You do know, folks, you can disagree with someone’s opinion, but when you lower yourselves to name calling and denying happenstance of someone else without knowing that person, then your opinion becomes worthless. If you say I can’t figure out a phone. True. When you say that about Shelly and his train, especially with your any-mouse finger-mouth, then you blew it.

  8. Shelly’s frustration with RIM’s #custserv was no doubt exacerbated by having experienced the superb customer service that Apple offers. It’s a shame that it appears that there is an error in this article regarding the description of the Blackberry 9650 and it is true that Mr. Palmer does from time to time publish articles on his blog with sexy clickable titles (horrors). In his defense, the Blackberry 9650 he called RIM’s customer service about was not his and he was concentrating on the mx record issue.  As far as RIM being in trouble, most of us know that he is calling that correctly. 

  9. Jeremy Abel says:

    Thank you of your review, Shelly. It appears that RIM’s inability to innovate and give consumers what they need to succeed in today’s digital era will be their downfall. Customer service is an asset that companies like RIM could probably use to win back the on-the-fence customers… However, I just traded in my Blackberry last week for an iPhone. Working in the world of website design and development, it’s really quite challenging to stay updated to new trends while on the go when relying on a bite-sized screen. Given the ease-of-use and intuitiveness of the iPhone, there was really no need to continue with the frustration of an RIM device.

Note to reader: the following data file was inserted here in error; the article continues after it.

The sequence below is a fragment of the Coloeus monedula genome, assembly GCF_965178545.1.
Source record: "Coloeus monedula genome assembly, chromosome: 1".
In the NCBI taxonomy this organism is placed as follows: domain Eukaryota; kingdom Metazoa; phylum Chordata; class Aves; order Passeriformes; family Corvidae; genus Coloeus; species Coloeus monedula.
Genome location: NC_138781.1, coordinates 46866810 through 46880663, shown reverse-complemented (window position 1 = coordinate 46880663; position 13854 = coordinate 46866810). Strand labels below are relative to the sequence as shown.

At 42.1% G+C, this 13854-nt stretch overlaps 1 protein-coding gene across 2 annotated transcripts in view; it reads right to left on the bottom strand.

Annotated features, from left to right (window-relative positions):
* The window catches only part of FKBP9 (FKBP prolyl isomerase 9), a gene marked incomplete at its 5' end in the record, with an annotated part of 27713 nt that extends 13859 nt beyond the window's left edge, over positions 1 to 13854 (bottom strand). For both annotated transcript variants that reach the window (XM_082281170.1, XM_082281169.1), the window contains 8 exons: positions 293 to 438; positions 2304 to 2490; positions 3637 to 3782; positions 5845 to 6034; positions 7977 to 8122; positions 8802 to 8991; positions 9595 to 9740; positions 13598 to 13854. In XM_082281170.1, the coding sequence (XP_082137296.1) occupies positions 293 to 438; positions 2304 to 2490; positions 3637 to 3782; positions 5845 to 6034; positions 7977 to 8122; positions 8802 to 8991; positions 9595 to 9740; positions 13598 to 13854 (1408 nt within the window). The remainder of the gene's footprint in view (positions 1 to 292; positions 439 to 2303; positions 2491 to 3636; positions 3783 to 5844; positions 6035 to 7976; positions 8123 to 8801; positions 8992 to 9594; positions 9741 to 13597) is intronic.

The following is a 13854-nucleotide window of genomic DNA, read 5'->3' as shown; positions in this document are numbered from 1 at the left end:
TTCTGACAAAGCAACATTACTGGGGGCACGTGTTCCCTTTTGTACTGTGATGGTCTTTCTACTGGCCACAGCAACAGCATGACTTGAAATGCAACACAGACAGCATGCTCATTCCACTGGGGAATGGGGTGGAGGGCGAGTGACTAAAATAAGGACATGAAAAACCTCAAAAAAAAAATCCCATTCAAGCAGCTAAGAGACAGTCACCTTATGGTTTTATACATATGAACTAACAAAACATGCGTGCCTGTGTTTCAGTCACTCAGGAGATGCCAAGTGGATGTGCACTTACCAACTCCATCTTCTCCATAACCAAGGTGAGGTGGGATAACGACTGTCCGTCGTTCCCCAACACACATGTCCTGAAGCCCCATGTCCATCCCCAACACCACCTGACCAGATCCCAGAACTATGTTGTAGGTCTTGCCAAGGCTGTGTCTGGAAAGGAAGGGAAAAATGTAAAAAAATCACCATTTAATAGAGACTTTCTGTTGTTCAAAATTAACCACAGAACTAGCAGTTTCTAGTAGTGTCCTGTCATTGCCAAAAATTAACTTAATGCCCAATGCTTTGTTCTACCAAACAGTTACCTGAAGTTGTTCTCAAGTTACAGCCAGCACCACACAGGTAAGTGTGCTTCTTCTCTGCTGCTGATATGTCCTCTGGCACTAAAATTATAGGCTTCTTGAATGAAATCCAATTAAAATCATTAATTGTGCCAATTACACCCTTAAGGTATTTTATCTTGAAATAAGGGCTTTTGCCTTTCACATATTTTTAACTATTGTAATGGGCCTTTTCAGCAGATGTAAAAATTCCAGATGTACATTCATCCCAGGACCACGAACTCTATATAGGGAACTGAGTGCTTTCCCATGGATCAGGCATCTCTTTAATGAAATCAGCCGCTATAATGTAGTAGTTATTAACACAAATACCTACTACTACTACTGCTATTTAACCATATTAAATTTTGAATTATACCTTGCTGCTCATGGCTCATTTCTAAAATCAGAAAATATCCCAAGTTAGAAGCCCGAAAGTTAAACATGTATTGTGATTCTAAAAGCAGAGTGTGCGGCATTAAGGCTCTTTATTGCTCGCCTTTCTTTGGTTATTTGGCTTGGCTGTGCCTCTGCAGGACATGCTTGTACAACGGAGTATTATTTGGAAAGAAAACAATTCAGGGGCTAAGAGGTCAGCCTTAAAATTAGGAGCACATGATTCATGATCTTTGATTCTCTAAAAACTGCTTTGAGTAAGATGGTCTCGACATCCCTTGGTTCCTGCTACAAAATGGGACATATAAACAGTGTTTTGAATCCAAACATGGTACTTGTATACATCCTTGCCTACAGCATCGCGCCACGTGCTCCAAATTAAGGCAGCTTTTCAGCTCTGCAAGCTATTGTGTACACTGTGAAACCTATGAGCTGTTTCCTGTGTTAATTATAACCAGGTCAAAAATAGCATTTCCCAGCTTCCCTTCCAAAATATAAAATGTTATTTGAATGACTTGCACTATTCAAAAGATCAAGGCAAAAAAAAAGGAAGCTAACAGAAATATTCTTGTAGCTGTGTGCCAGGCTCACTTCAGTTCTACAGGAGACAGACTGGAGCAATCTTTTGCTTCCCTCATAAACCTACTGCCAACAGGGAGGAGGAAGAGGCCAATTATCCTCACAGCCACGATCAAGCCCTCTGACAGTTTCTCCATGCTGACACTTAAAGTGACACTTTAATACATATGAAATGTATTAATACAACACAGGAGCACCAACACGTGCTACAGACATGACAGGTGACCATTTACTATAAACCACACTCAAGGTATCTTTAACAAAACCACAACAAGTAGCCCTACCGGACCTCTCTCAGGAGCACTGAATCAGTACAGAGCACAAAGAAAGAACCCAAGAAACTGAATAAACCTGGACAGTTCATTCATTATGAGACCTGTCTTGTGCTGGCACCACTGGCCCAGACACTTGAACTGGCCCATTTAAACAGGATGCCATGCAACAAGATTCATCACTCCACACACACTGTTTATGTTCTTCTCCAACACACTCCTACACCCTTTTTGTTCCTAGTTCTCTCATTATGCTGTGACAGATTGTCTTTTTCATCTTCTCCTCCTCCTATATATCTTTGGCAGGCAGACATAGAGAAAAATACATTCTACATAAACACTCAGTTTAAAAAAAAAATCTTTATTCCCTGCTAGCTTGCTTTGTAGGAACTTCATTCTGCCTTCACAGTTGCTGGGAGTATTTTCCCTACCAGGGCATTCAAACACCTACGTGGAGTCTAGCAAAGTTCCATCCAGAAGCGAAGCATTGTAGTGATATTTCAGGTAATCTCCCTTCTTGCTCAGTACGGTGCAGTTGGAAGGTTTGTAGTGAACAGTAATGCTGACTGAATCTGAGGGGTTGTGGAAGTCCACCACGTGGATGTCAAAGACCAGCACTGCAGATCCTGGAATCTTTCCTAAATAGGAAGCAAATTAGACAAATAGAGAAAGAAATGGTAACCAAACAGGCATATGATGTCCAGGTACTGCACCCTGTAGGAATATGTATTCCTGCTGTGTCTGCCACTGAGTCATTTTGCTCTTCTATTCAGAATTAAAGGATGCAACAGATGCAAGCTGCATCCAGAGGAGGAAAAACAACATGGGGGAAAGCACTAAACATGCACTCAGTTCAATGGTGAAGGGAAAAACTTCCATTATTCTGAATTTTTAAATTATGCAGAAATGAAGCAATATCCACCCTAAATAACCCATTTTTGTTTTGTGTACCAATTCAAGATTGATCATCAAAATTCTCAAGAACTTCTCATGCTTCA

Again, thanks for sharing!

  10. jojomogir says:

    Shelly, I agree with you, but this call is a little late, don’t you think? In my view the fat lady sung on BB quite a while ago.

  11. Heprotter says:

    Last week I traded my
    Blackberry for a new Motorola Razor Maxx.   It became clear to me
    that the gap between what a Blackberry can do and what the a new Android can do
    has become increasing large, most likely because Blackberry has failed to
    invest in new products.  My wife and teen son became MAXX users several weeks
    ago and I found that their 4-G devices could do many tasks that my Blackberry
    could not (including being a 4-G hot spot for a laptop when traveling).
     Blackberry and Verizon could provide me with no estimate of when a 4-G
    Blackberry would become available.  And, after learning to access my email
    accounts as “messaging” I could manage my email as I had become accustomed to.
     Poor service and poor product investment and development is why
    Blackberry is dead.

  12. Eric says:

    Within the group of companies I work for the vast majority use Blackberry and that’s several thousand people. I’ve watched them all suffer at different times, so this very week my upgrade was an HTC One X. Now that’s a real portable office, and the phone is good as well.

  13. Oscar V says:

    Shelly, I invite you try the BlackBerry Bold 9900/9930
    Then, we can talk!